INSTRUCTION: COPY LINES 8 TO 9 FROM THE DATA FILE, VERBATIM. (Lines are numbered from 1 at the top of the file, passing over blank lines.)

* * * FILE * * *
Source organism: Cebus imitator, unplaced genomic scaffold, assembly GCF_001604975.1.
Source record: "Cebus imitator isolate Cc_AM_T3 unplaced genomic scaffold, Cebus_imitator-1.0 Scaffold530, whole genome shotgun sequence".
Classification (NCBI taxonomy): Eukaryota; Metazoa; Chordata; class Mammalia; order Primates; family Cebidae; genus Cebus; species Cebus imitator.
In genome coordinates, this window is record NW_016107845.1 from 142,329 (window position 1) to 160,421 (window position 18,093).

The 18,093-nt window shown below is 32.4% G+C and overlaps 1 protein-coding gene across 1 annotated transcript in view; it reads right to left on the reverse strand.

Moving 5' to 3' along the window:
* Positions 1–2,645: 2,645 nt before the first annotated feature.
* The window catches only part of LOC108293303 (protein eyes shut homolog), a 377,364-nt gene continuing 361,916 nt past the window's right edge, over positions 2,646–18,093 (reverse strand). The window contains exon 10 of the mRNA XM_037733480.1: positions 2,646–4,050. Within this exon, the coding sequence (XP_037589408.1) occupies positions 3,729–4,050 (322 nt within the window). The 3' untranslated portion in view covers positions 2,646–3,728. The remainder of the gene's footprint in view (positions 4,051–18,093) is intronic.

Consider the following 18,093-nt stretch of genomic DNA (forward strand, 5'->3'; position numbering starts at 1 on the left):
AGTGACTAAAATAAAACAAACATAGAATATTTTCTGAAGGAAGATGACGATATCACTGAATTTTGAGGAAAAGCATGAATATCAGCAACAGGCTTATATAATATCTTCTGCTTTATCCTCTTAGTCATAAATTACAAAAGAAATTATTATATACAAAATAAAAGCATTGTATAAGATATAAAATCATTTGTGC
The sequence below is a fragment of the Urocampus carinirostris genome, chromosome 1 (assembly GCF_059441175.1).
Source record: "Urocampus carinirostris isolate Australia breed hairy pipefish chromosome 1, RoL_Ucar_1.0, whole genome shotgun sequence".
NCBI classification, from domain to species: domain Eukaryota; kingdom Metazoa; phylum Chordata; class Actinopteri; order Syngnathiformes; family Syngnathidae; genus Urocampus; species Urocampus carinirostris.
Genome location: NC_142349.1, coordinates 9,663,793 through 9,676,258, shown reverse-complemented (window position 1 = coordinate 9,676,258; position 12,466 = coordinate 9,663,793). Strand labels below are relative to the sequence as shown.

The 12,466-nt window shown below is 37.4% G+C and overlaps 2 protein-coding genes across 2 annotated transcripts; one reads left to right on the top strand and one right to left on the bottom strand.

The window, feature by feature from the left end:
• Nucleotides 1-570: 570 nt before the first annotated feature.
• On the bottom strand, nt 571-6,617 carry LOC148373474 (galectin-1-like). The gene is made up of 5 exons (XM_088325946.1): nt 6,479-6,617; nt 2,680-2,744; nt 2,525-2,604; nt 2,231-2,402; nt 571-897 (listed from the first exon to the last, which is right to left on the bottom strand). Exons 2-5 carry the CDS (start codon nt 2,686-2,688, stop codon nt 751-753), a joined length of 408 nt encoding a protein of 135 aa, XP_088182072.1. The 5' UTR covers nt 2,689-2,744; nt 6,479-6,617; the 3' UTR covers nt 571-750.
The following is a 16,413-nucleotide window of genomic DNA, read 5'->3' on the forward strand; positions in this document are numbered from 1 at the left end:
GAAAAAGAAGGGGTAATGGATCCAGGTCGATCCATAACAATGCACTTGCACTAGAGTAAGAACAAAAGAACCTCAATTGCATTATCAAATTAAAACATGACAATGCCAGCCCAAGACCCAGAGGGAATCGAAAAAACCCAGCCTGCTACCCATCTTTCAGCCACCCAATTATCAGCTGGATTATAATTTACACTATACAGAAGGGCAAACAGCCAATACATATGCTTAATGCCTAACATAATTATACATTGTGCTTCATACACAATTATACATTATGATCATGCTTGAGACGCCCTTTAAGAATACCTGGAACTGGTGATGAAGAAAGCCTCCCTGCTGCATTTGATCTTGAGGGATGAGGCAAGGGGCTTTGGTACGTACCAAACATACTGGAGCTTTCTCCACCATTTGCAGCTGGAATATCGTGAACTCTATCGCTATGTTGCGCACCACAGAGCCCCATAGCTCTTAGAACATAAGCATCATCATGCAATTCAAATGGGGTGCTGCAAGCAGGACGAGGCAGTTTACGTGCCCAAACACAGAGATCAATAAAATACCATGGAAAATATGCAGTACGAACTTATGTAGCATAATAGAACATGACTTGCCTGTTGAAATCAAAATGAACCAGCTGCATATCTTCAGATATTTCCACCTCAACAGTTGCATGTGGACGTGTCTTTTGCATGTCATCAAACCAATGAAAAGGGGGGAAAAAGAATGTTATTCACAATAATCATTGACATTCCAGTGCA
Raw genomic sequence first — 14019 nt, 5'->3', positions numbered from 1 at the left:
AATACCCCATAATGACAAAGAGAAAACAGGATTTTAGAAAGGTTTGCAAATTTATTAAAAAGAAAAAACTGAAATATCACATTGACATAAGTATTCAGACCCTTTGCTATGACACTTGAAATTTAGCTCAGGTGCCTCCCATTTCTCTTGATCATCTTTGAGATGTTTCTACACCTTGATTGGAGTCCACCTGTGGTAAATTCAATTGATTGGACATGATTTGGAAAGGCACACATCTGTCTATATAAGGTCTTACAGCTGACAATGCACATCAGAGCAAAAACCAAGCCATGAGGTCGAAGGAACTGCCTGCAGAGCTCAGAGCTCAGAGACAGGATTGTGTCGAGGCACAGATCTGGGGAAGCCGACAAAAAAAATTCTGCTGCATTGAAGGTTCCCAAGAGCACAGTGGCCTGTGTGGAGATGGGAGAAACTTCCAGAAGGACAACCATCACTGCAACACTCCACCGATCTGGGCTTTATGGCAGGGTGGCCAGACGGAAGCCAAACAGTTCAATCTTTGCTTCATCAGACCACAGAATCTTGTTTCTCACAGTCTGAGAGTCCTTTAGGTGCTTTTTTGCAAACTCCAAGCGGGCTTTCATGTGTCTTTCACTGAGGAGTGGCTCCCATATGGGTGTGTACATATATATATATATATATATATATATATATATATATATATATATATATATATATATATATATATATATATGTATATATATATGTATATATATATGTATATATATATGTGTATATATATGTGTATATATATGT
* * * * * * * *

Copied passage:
* The window catches only part of LOC108293303 (protein eyes shut homolog), a 377,364-nt gene continuing 361,916 nt past the window's right edge, over positions 2,646–18,093 (reverse strand). The window contains exon 10 of the mRNA XM_037733480.1: positions 2,646–4,050. Within this exon, the coding sequence (XP_037589408.1) occupies positions 3,729–4,050 (322 nt within the window). The 3' untranslated portion in view covers positions 2,646–3,728. The remainder of the gene's footprint in view (positions 4,051–18,093) is intronic.

Consider the following 18,093-nt stretch of genomic DNA (forward strand, 5'->3'; position numbering starts at 1 on the left):